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Football Culture In Africa

  • August 19, 2021
  • |
  • 3 min read

Football is more than a sport in Africa; it’s a way of life. Whether it’s on the streets of Lagos or soccer fields in Kampala, it’s hard to find a person who doesn’t have a football at their feet. At Chipper, we wanted to highlight the continent’s sport through a photographic series that captured the essence of football and the people who play it.

Football As Culture

Partnering with Black Arrow, we highlighted the massive soccer subcultures in Lagos, Nigeria, the Gold Coast of Ghana, Johannesburg, South Africa, and Nairobi, Kenya. Black Arrow aims to connect the diaspora, African Americans, and consumers of black culture, through the connection between soccer and creative self-expression like fashion, photography, and story-telling. In “Football Culture Across Africa”, we looked to tell stories through photography and short-form narratives of perseverance, community, and joy stemming from a shared love of football.

Street Football Intro Image

Through the Nigeria photo series, photographer and football lover Obidinma Nnebe highlighted the important aspects of the game’s culture in Lagos, Nigeria. In this series, he “tells undiluted African football stories, promoting the beautiful and buzzing football culture in the continent”

Street Football Image 4

Nnebe presented Abu Azeez, a beach soccer player, looking serious amid the game and then smiling big during breaks. In Nigeria, like elsewhere, love of the game starts in the streets where the only ingredients are a ball and passion for the sport. Nnebe captured shots of players taking tumbles and balls flying into car tire goals. He shot in two different locations, under a bridge on concrete and in open dirt fields. Nnebe’s goal was to capture “the shared love for the beautiful game,” and the seriousness of the game, as well as the players’ passion, is evident in all the faces turned towards Nnebe’s lens. The “real heart and soul,” of the football scene in Lagos comes from local clubs and the support of fans who like watching the games, says Nnebe.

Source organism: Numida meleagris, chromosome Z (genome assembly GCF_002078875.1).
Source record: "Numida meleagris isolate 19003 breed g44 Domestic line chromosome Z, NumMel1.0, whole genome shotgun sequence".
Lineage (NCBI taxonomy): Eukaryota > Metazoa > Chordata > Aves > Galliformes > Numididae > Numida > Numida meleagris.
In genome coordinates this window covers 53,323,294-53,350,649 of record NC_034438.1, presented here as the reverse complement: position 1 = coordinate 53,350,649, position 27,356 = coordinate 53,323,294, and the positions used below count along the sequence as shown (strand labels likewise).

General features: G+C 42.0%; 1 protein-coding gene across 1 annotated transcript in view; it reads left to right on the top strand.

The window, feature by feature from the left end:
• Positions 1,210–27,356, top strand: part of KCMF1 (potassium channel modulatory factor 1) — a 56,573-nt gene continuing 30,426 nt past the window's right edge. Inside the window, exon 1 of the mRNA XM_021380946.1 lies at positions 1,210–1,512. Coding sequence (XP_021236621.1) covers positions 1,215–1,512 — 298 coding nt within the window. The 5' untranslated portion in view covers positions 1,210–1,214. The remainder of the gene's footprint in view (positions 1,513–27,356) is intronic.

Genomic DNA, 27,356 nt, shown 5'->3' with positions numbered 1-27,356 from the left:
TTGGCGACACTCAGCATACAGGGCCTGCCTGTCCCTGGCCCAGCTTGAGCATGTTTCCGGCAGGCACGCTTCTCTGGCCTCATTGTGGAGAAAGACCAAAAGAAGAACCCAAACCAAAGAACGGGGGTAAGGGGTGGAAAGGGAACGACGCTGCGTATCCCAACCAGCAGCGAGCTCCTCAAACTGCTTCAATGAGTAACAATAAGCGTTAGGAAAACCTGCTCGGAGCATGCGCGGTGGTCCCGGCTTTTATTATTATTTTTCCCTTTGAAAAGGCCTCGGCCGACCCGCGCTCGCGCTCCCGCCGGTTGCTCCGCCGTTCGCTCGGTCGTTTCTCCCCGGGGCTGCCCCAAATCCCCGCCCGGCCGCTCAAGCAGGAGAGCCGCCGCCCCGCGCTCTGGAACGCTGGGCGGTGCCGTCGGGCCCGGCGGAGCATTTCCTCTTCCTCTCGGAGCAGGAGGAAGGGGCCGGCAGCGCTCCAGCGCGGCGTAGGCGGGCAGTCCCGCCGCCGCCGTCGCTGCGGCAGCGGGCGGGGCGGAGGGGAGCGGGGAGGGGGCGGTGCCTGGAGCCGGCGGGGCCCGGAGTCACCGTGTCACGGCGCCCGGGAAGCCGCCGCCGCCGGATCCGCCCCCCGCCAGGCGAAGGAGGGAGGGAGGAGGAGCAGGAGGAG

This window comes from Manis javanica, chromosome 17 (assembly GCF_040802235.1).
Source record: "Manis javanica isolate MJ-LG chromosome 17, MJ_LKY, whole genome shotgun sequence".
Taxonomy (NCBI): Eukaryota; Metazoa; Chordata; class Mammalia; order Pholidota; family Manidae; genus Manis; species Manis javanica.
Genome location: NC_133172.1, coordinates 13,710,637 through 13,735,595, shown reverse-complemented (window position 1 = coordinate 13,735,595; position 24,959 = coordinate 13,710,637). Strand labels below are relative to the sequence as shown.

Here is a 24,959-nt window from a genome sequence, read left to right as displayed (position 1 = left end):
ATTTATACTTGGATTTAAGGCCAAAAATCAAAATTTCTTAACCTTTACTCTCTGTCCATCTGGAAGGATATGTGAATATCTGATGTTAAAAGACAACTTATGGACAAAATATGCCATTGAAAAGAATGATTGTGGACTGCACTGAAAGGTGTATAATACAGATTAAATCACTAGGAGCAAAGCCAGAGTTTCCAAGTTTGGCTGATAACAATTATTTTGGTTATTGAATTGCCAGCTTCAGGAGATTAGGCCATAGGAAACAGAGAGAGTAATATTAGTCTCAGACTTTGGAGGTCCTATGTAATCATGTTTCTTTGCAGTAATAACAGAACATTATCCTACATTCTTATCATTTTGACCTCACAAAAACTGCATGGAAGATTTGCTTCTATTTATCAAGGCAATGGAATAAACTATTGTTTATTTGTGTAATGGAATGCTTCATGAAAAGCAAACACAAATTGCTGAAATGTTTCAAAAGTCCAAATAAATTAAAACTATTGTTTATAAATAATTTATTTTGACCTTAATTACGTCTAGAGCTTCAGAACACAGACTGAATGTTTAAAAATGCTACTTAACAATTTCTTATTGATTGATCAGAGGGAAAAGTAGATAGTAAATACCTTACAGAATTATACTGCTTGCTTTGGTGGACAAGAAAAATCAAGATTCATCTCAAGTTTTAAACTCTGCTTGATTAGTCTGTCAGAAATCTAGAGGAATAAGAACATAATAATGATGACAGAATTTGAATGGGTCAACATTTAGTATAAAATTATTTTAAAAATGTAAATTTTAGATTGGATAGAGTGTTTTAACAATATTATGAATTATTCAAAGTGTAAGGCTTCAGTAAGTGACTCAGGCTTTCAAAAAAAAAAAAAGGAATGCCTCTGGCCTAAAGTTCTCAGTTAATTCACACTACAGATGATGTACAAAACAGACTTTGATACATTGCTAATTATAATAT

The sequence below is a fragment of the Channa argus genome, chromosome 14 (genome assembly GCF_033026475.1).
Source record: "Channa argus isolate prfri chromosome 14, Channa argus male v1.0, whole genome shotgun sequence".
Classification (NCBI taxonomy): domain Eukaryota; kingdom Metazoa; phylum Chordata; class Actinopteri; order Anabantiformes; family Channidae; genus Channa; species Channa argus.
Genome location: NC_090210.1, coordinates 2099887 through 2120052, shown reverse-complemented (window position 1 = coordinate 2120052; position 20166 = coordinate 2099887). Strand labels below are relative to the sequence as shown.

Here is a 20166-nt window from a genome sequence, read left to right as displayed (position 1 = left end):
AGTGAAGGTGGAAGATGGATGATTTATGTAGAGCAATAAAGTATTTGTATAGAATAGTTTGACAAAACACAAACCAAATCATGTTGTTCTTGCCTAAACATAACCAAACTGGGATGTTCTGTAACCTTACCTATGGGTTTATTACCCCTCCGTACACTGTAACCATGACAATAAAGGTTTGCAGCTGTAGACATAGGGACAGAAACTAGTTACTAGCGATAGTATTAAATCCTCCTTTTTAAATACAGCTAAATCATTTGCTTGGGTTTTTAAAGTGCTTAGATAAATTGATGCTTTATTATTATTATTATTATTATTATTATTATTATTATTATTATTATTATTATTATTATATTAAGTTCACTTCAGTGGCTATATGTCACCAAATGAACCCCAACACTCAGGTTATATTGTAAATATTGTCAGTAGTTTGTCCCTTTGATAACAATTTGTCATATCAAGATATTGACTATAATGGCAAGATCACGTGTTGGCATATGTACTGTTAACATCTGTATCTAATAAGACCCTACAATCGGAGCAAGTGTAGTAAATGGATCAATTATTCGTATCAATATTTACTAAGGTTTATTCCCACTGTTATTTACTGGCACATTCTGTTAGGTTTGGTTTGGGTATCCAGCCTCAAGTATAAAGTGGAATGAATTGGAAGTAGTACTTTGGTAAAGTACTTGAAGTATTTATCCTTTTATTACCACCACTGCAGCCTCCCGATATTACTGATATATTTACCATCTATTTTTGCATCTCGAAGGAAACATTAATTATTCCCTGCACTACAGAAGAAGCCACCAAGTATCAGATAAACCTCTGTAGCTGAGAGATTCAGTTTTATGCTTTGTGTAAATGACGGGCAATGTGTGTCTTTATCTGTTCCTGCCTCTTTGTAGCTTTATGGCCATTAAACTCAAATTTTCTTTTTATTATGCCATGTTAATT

Creative Director of “Jheytoocool”, Jesse Abbeyquaye, presented the youth of Ghana through images of the youth with arms around one another’s shoulders or lined up in team Jerseys, serious and ready to win.

Kasi Flavour, a South African brand with a love for presenting South African football “culture, design, and art,” showcased Tumelo Mogale’s story. Condemned for a crime he didn’t commit, reputation tarnished, Mogale chose not to give up on his one big dream – to go pro. After years of sticking to his ambition, he was eventually successful. His home life and his teammates and portraits of Mogale smiling are presented in the photo series titled Perseverance. Finally, Kasi Flavour presents a stylish photoset – Street Jam – a series in which each clothing item, from the shirt in one outfit to the shorts in another, are inspired by soccer icons (Kaizer Chiefs player “Shakes” Kungwane and Jomo Somo, respectively). Retro sunglasses, cool clothes, and powerful poses make this photo series stand out.

Finally, we travelled to Kenya, where Hque Media presents the powerful young girls of Kayole Starlet. They huddle together for team meetings before the game. Once the game starts, we see the dirt rise up in still shots where the ball is being kicked up in the air. Dressed in their Kayole Starlet jersey’s and determined to play the sport they love, the girls come together for a group photo.

To see all the stories and images, head over to the Football Culture in Africa page.

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